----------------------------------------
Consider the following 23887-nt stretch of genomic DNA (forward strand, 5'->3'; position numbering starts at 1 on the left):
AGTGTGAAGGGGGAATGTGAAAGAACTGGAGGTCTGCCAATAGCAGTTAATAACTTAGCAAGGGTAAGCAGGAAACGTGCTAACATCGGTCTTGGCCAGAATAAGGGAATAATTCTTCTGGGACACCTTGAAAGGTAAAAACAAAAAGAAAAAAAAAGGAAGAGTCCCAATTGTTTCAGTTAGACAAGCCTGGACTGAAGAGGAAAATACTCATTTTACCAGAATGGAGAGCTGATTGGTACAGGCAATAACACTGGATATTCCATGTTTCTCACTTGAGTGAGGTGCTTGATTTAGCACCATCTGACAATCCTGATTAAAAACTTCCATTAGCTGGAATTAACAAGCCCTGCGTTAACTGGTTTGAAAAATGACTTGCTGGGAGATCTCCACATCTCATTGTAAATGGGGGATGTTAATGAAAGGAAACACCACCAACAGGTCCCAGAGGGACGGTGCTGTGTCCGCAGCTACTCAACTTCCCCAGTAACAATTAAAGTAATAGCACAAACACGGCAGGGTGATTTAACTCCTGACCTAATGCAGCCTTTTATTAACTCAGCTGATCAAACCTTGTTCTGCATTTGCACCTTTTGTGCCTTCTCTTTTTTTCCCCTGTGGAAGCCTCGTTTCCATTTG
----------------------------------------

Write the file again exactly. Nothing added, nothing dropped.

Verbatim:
Consider the following 23887-nt stretch of genomic DNA (forward strand, 5'->3'; position numbering starts at 1 on the left):
AGTGTGAAGGGGGAATGTGAAAGAACTGGAGGTCTGCCAATAGCAGTTAATAACTTAGCAAGGGTAAGCAGGAAACGTGCTAACATCGGTCTTGGCCAGAATAAGGGAATAATTCTTCTGGGACACCTTGAAAGGTAAAAACAAAAAGAAAAAAAAAGGAAGAGTCCCAATTGTTTCAGTTAGACAAGCCTGGACTGAAGAGGAAAATACTCATTTTACCAGAATGGAGAGCTGATTGGTACAGGCAATAACACTGGATATTCCATGTTTCTCACTTGAGTGAGGTGCTTGATTTAGCACCATCTGACAATCCTGATTAAAAACTTCCATTAGCTGGAATTAACAAGCCCTGCGTTAACTGGTTTGAAAAATGACTTGCTGGGAGATCTCCACATCTCATTGTAAATGGGGGATGTTAATGAAAGGAAACACCACCAACAGGTCCCAGAGGGACGGTGCTGTGTCCGCAGCTACTCAACTTCCCCAGTAACAATTAAAGTAATAGCACAAACACGGCAGGGTGATTTAACTCCTGACCTAATGCAGCCTTTTATTAACTCAGCTGATCAAACCTTGTTCTGCATTTGCACCTTTTGTGCCTTCTCTTTTTTTCCCCTGTGGAAGCCTCGTTTCCATTTG